What should people avoid inhaling during mysterious lung disease outbreak? Health officials disagree


Health officials are warning consumers about a mysterious lung disease that has sickened hundreds and killed at least three people. What to avoid? That’s where they disagree.

Federal health officials are reviewing 450 possible cases linked to vaping across 33 states and one territory. At least three people have died from the illness. It’s too early to pinpoint what exactly is making people sick, Centers for Disease Control and Prevention and Food and Drug Administration representatives told reporters on a call Friday.

In many cases, people vaped both nicotine and THC, the marijuana compound that produces a high, the CDC said. Some reported using both THC and e-cigarettes while a smaller group reported using only nicotine.

Meantime, the Centers for Disease Control and Prevention on Friday urged people to avoid e-cigarettes, or electronic devices that deliver nicotine. Yet the Food and Drug Administration on Friday told people to avoid THC-containing vaping products.

Dana Meaney-Delman, who is overseeing the CDC’s response, said the agency recommends people not use e-cigarettes while the investigation is ongoing and until officials identify a cause.

“That broad recommendation is because we do have a diversity of products … some containing nicotine and some containing THC,” she said. “As more information comes about and we can narrow down the specific e-cigarette products, we intend to revise that.”

In a consumer advisory published later Friday, the FDA warned people not to vape THC products. The advisory does not make any mention of e-cigarettes other than to encourage people to submit any product issues.

Cannabis oils are largely unregulated. States that have legalized recreational marijuana may oversee the products, but the FDA does not regulate illegal products. In absence of any oversight, the black market has flourished and with it, poor quality products.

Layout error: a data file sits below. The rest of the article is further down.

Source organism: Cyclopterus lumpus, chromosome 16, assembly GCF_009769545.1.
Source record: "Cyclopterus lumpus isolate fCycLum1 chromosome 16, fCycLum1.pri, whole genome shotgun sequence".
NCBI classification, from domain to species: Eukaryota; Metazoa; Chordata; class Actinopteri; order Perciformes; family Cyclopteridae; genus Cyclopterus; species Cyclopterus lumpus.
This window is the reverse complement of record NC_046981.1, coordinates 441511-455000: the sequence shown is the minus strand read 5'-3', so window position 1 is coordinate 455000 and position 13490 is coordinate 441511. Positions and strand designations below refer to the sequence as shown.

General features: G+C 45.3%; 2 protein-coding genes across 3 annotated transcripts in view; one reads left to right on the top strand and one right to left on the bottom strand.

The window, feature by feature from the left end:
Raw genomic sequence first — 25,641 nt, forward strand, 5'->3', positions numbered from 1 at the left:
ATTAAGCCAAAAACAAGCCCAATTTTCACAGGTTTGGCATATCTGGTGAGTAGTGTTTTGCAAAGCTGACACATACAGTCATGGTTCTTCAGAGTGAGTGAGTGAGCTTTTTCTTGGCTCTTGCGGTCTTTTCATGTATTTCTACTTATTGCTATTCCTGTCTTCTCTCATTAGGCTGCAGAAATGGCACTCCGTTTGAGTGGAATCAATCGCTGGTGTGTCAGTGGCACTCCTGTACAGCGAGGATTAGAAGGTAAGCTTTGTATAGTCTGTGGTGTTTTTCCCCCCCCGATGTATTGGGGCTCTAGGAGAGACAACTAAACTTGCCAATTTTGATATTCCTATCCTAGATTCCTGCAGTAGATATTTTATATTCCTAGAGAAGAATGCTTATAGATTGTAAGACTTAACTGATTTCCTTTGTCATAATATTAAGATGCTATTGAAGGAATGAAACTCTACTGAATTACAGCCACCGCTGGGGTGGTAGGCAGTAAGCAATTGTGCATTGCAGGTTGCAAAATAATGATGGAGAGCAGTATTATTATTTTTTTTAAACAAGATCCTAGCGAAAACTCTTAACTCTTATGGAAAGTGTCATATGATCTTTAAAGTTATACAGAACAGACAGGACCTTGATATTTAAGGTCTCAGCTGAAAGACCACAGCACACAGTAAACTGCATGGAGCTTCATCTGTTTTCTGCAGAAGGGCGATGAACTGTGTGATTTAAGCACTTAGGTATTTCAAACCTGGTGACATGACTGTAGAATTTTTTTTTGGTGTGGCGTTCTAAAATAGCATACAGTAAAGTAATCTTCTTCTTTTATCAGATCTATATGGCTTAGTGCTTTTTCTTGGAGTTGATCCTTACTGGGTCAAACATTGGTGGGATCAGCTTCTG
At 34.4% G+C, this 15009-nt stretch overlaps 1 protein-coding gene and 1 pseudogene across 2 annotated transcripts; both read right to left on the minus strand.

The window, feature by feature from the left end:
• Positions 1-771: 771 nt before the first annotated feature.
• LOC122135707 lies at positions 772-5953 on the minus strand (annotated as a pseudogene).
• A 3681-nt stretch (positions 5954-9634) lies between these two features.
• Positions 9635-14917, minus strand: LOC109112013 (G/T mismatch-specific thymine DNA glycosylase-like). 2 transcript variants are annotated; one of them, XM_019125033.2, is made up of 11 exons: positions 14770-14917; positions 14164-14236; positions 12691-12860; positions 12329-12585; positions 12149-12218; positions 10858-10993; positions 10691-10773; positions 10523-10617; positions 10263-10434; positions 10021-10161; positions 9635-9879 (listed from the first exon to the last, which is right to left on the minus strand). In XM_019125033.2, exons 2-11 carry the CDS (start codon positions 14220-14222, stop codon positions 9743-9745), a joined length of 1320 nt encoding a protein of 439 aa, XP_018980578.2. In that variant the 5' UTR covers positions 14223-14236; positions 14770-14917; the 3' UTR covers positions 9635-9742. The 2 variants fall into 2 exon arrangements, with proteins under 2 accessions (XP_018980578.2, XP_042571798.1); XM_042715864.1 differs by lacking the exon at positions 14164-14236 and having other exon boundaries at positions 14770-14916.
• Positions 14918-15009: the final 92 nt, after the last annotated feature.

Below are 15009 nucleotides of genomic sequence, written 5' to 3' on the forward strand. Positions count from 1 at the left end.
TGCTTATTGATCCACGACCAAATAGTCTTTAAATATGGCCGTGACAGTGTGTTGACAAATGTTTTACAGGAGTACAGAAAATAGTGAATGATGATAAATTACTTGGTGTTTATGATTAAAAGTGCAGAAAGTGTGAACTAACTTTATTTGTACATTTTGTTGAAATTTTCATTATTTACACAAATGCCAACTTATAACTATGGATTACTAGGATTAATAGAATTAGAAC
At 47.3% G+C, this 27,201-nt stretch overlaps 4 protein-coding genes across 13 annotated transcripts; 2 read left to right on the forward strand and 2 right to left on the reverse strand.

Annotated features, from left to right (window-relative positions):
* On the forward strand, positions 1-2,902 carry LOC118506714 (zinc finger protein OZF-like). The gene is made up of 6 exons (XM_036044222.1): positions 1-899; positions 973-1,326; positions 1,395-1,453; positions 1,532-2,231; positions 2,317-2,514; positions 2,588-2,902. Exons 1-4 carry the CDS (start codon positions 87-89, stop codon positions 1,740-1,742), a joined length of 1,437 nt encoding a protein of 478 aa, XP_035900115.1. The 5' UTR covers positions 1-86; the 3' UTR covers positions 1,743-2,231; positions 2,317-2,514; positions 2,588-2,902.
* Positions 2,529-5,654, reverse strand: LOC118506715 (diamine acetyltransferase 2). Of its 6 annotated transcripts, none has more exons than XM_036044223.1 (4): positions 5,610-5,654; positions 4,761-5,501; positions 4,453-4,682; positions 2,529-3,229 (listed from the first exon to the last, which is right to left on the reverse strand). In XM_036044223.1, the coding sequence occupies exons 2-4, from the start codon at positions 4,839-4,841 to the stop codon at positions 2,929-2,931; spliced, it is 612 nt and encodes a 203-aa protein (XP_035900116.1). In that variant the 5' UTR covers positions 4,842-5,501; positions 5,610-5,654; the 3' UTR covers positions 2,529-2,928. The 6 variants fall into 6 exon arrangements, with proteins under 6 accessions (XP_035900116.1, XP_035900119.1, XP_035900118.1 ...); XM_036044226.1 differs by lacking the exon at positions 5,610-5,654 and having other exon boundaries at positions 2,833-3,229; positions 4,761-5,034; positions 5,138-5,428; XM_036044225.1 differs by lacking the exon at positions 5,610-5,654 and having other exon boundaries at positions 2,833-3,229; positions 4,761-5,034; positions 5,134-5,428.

While no one substance has been identified as the culprit, many samples showed high levels of vitamin E acetate, the FDA said. Vitamin E is typically used as a supplement or added to skincare products. But people are adding the oil and other substances to cannabis products to make the extracts form a vapor.

“You are not supposed to inhale oils into your lungs,” said Dr. Melodi Pirzada, chief pediatric pulmonologist at New York University Winthrop Hospital, who has treated patients in the outbreak.

The FDA said it does not have enough data to say definitively that vitamin E oil is causing the lung injuries. Still, it recommends people do not inhale the substance.

“Because consumers cannot be sure whether any THC vaping products may contain Vitamin E acetate, consumers are urged to avoid buying vaping products on the street, and to refrain from using THC oil or modifying/adding any substances to products purchased in stores,” the agency said.

Gavin Roth, a 20-year-old student at the University of California, Los Angeles, said he isn’t concerned about the outbreak. He regularly uses Juul e-cigarettes but says everything he has heard indicates the illnesses are from bad “carts,” or cartridges filled with THC oil.

Recreational marijuana is legal in California — only for adults 21 and older. Plenty of his peers are buying them from friends or dealers, he said.

“People aren’t scared. They think, ‘that won’t happen to me,'” Roth said.

Some customers buying e-cigarettes have asked about the outbreak, said Furqan Kholani, who owns a smoke shop in Manhattan. At another store down the street, Dennis Droushiotis, 32, walked in to buy some mango e-cigarette cartridges. He said he has been using knockoff Juul pods and jokingly asked if those are the ones making people’s lungs explode.

He said people keep sending him text messages about stories about the outbreak and begging him to quit. But he’s not worried, he said.

“I’ve been vaping everything for as long as it’s been a thing and I’ve had no problems,” Droushiotis said.

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